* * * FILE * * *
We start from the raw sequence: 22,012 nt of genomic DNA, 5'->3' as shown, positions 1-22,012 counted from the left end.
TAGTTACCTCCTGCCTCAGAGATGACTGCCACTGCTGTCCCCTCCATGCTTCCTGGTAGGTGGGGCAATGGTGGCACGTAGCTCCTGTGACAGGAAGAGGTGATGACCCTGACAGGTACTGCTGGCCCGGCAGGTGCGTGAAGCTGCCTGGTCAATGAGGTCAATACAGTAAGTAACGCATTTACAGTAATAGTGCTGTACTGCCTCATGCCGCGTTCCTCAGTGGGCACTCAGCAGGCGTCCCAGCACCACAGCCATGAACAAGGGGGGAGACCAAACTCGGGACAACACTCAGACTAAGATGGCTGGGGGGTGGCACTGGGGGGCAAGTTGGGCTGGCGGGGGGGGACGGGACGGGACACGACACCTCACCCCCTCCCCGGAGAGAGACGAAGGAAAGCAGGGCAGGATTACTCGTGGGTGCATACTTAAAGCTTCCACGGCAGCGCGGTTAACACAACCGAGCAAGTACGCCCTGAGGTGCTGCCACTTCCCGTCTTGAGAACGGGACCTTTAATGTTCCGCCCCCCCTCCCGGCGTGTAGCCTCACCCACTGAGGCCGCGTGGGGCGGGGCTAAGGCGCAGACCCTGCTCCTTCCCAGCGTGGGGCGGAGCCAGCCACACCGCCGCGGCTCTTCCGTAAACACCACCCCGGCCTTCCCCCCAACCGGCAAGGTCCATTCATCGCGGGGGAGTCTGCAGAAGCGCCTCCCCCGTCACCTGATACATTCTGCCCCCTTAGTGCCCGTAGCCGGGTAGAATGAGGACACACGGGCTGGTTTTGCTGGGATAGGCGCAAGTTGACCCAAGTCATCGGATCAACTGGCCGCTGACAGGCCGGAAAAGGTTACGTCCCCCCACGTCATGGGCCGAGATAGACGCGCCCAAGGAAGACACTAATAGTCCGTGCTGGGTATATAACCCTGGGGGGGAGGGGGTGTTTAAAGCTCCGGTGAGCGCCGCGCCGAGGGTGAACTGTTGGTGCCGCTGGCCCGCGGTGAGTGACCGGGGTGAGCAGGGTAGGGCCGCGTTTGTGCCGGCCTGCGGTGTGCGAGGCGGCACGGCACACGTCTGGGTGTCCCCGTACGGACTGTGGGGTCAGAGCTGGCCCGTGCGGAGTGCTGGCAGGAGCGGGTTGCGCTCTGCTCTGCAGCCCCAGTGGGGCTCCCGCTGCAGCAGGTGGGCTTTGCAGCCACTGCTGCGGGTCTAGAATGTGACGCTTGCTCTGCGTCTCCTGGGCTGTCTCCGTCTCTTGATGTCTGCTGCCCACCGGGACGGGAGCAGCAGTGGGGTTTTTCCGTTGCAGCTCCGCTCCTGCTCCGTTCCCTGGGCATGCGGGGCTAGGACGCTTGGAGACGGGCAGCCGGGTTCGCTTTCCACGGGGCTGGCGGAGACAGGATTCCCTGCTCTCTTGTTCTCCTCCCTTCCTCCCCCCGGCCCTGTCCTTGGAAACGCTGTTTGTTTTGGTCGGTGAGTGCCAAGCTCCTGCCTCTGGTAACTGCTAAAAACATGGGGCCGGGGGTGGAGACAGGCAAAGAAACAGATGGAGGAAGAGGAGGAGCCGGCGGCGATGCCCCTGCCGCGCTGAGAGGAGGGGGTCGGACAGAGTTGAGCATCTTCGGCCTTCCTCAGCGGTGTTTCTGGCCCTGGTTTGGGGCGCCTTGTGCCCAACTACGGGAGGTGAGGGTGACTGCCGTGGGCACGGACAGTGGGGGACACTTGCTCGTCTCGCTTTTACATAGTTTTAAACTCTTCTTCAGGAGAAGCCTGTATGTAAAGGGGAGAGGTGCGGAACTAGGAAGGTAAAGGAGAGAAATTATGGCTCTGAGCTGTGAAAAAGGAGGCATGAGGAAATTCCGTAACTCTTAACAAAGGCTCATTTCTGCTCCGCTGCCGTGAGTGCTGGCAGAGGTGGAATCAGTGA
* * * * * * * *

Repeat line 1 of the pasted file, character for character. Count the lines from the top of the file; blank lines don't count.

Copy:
We start from the raw sequence: 22,012 nt of genomic DNA, 5'->3' as shown, positions 1-22,012 counted from the left end.